Personalizing a top bar to get more subscribers and conversions | RightMessage

Personalizing a top bar to get more subscribers and conversions

One of the best features of RightMessage is that existing content, or structures, on your website can be easily "recycled".

A common pattern our customers use is to have a top bar show up across their entire website, and have the contents of this top bar change (or even have the top bar hide) depending on where somebody is in their buying funnel.

Doing this is relatively straightforward, but will require some modifications to your overall template.

Step 1: Include a styled top bar in your site's template

Here's the code you can add right after the opening body tag:

https://gist.github.com/brenna...

You want to make sure this code is included across your entire site, so if it's a part of your site template that usually does it.

Personal Panda says:

We're working on some new functionality that'll make it so you don't need to do Step 1!

Step 2: Choose a segment group to use to create your "top bar funnel"

For many, a Customer Lifecycle Stages segment group is often enough.

  • Anonymous people should be asked to subscribe
  • Subscribers should either not see the top bar, or be pushed to a particular product or offer

Create a new campaign targeting this segment group, or edit an existing campaign that's already using the segment group you want to use.

Step 3: Display the top bar when it makes sense to show it

The code included at the top of this article defaults the top bar to hidden. This means that before RightMessage has a chance to do anything with it, it won't be shown on your page.

If you intend on having subscribers or customers not see it, then you won't need to worry about setting up any new personalizations for those segments. You'll just want to work with your segment targeting anonymous people.

Because your top bar is hidden, we can't just use RightMessage's editor to visually select the element. So we need to get creative.

Choose any element on your page. Click on anything that has a pink box surrounding it when you hover over it. Start personalizing that element.

Now, toggle the "Affected elements" pane in the personalization panel and click "view / customize selector (advanced)"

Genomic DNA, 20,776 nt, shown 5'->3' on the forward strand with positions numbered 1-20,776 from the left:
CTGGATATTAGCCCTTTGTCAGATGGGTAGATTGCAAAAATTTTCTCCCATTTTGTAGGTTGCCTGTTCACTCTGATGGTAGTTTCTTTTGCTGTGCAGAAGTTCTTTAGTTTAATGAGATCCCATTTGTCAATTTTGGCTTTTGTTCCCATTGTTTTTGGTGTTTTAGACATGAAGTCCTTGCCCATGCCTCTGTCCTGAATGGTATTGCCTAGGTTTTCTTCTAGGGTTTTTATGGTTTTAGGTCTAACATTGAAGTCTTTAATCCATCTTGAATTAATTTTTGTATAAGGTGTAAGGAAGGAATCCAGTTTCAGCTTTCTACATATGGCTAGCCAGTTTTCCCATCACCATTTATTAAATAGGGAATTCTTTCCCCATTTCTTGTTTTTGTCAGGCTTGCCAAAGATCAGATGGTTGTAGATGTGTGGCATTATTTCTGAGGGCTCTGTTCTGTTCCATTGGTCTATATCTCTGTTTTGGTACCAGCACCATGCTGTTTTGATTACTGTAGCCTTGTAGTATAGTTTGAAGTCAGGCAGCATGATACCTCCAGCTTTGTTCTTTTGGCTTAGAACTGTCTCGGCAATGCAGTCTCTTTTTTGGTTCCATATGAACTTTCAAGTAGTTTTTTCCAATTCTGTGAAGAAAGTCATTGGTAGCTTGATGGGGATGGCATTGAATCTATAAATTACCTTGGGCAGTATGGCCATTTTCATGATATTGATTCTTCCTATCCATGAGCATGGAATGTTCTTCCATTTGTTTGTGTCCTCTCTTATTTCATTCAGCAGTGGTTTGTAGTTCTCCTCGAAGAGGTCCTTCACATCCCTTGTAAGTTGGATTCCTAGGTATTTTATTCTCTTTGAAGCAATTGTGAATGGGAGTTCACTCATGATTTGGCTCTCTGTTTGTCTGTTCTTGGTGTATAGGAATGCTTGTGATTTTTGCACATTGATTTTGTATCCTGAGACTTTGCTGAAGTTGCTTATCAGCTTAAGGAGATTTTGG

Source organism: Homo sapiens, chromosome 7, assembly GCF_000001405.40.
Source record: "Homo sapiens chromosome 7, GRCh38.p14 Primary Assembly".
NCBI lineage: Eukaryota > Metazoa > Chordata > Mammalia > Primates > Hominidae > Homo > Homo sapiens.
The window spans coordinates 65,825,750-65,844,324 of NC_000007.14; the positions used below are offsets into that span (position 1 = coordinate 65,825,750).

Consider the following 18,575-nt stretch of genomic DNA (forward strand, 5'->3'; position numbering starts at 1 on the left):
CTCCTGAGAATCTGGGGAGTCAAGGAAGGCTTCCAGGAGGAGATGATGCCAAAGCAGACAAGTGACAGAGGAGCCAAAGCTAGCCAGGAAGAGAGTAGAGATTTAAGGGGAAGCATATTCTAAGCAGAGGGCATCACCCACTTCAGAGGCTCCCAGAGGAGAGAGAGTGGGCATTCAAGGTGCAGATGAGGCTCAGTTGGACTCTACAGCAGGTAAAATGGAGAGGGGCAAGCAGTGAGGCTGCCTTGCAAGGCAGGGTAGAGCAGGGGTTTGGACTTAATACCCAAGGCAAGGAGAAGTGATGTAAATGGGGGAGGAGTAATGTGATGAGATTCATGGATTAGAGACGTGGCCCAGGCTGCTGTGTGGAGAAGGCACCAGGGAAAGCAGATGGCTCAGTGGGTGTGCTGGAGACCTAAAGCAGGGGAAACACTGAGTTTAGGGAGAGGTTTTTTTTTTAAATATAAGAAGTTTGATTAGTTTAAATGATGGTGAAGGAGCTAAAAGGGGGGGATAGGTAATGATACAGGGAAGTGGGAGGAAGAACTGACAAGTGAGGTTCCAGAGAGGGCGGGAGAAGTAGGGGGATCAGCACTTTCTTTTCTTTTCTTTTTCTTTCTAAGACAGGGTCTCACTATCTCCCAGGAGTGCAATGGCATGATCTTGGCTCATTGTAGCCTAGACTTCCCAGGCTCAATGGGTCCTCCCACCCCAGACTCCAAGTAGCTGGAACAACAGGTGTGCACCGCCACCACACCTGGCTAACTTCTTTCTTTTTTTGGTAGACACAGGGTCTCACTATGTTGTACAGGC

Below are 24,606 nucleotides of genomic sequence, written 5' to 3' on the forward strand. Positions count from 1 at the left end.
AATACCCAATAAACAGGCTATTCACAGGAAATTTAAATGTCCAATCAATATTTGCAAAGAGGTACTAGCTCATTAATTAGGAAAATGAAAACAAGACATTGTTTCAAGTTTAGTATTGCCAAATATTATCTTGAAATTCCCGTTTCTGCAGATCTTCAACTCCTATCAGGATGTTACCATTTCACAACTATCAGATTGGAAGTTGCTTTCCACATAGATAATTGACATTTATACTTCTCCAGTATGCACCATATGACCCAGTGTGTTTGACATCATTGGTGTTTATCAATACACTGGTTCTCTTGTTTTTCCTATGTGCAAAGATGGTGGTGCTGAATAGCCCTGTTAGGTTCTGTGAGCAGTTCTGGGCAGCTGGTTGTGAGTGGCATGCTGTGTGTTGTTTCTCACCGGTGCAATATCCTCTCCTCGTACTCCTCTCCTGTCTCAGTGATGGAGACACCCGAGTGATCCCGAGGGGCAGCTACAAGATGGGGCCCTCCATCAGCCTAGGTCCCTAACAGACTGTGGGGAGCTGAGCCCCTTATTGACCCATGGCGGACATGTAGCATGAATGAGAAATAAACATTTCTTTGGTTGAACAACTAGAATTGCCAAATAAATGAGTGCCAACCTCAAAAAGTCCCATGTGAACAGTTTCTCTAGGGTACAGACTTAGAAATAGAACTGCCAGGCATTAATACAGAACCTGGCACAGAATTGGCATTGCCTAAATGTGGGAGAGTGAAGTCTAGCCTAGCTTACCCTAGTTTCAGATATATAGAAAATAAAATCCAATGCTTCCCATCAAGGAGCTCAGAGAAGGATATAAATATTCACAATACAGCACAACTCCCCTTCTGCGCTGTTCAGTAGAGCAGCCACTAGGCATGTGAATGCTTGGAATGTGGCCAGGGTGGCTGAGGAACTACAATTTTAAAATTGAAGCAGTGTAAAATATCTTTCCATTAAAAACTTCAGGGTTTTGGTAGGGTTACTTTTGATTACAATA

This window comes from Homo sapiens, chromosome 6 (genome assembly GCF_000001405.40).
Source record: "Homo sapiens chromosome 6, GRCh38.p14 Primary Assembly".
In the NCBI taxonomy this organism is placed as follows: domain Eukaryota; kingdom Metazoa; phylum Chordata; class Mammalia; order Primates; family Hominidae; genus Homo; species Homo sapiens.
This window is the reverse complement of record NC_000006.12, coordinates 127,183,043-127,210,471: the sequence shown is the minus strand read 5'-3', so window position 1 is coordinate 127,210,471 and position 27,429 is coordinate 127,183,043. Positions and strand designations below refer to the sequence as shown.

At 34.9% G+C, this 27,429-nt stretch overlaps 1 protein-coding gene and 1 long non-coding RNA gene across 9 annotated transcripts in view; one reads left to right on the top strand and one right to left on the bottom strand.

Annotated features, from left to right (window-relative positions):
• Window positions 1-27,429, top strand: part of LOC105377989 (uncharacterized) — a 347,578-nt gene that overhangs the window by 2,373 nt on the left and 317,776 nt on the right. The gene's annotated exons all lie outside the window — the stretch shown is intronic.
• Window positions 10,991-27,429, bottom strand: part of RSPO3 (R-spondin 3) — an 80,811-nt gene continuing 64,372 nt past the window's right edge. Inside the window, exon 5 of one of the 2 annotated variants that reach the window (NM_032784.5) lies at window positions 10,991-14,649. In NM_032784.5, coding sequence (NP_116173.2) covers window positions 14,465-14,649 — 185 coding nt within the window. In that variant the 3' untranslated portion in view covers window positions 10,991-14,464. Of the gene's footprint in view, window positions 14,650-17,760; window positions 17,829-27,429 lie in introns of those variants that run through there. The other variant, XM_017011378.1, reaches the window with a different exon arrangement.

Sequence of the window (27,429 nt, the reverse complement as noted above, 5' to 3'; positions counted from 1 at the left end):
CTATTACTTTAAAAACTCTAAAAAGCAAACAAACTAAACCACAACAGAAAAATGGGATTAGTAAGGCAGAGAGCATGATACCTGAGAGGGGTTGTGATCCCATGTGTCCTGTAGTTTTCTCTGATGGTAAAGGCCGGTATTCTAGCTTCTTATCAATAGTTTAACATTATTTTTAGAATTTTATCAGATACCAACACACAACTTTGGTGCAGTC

Enter #topbar into the input box. This is because the ID of the element in the code linked previously is "topbar", so the CSS selector is #topbar.

(On our website, the element ID is "hellobar")

Now this personalization is targeting your hidden top bar.

Next we want to ensure that every page on your website is changed. To do this, toggle the "Affected pages" pane.

If you're editing your homepage, the input to the right of your domain won't have anything in it. Enter in a wildcard (*) to have this change match every page on your website.

Finally, let's show the top bar.

Under the "Visibility" configuration, select "Show".

Voila! The top bar should now be shown in your editor.

Step 4: Change the top bar's contents

If the content that was hidden in your top bar is what you wanted to show if someone is anonymous, then you have nothing else to do.

Otherwise, click on either the text and change or – or click the link, and modify the text and destination URL.

This pattern can be reused across multiple segments to create a fairly complex funnel:

  • If anonymous, show the top bar and ask the visitor to join your list via a lead magnet.
  • If subscriber but not a customer, get them to visit your entry-level product's sales page.
  • If a customer of your entry level product, get them to visit your premium product's sales page.
  • If a customer of your premium product, hide the top bar.

There's really no limit to what you can setup.

To recap, we've added a shell element to your sitewide template. Then, using RightMessage, we've contextually shown that element and changed its content. This allows us to easily setup a universal call-to-action that's sitewide, and changes the call-to-action depending upon where someone is in your customer lifecycle.